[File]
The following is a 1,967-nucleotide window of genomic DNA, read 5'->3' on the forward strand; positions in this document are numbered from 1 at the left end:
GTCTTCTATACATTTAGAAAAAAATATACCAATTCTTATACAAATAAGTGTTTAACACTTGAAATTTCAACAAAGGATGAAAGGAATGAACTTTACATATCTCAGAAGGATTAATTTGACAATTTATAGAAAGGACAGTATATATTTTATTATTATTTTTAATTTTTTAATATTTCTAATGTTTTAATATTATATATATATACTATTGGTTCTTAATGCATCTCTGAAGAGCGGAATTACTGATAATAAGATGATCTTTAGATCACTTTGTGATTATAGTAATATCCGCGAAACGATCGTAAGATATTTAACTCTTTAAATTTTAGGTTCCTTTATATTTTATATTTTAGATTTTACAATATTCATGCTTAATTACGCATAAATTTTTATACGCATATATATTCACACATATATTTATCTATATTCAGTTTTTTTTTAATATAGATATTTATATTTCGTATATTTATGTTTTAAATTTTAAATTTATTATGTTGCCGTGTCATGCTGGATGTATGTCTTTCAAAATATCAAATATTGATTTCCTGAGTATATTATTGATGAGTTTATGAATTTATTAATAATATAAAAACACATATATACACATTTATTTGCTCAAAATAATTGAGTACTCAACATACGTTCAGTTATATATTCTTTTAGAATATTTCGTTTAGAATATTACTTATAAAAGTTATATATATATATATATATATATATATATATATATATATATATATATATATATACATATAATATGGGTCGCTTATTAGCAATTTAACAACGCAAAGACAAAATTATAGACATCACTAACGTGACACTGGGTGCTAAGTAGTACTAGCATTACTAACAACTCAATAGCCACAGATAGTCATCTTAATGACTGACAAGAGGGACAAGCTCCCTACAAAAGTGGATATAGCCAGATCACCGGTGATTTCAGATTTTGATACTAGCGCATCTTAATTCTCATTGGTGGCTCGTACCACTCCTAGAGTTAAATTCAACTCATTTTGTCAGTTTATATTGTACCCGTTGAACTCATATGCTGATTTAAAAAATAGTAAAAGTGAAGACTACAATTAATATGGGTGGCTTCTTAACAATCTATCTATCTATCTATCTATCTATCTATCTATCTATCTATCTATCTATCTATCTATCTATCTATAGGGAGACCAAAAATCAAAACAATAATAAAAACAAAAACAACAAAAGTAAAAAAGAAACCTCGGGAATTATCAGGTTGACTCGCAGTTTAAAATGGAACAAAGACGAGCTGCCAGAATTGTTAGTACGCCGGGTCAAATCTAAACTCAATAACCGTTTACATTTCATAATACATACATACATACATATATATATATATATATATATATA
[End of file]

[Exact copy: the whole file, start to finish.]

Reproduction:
The following is a 1,967-nucleotide window of genomic DNA, read 5'->3' on the forward strand; positions in this document are numbered from 1 at the left end:
GTCTTCTATACATTTAGAAAAAAATATACCAATTCTTATACAAATAAGTGTTTAACACTTGAAATTTCAACAAAGGATGAAAGGAATGAACTTTACATATCTCAGAAGGATTAATTTGACAATTTATAGAAAGGACAGTATATATTTTATTATTATTTTTAATTTTTTAATATTTCTAATGTTTTAATATTATATATATATACTATTGGTTCTTAATGCATCTCTGAAGAGCGGAATTACTGATAATAAGATGATCTTTAGATCACTTTGTGATTATAGTAATATCCGCGAAACGATCGTAAGATATTTAACTCTTTAAATTTTAGGTTCCTTTATATTTTATATTTTAGATTTTACAATATTCATGCTTAATTACGCATAAATTTTTATACGCATATATATTCACACATATATTTATCTATATTCAGTTTTTTTTTAATATAGATATTTATATTTCGTATATTTATGTTTTAAATTTTAAATTTATTATGTTGCCGTGTCATGCTGGATGTATGTCTTTCAAAATATCAAATATTGATTTCCTGAGTATATTATTGATGAGTTTATGAATTTATTAATAATATAAAAACACATATATACACATTTATTTGCTCAAAATAATTGAGTACTCAACATACGTTCAGTTATATATTCTTTTAGAATATTTCGTTTAGAATATTACTTATAAAAGTTATATATATATATATATATATATATATATATATATATATATATATATATATATACATATAATATGGGTCGCTTATTAGCAATTTAACAACGCAAAGACAAAATTATAGACATCACTAACGTGACACTGGGTGCTAAGTAGTACTAGCATTACTAACAACTCAATAGCCACAGATAGTCATCTTAATGACTGACAAGAGGGACAAGCTCCCTACAAAAGTGGATATAGCCAGATCACCGGTGATTTCAGATTTTGATACTAGCGCATCTTAATTCTCATTGGTGGCTCGTACCACTCCTAGAGTTAAATTCAACTCATTTTGTCAGTTTATATTGTACCCGTTGAACTCATATGCTGATTTAAAAAATAGTAAAAGTGAAGACTACAATTAATATGGGTGGCTTCTTAACAATCTATCTATCTATCTATCTATCTATCTATCTATCTATCTATCTATCTATCTATCTATCTATCTATAGGGAGACCAAAAATCAAAACAATAATAAAAACAAAAACAACAAAAGTAAAAAAGAAACCTCGGGAATTATCAGGTTGACTCGCAGTTTAAAATGGAACAAAGACGAGCTGCCAGAATTGTTAGTACGCCGGGTCAAATCTAAACTCAATAACCGTTTACATTTCATAATACATACATACATACATATATATATATATATATATATATA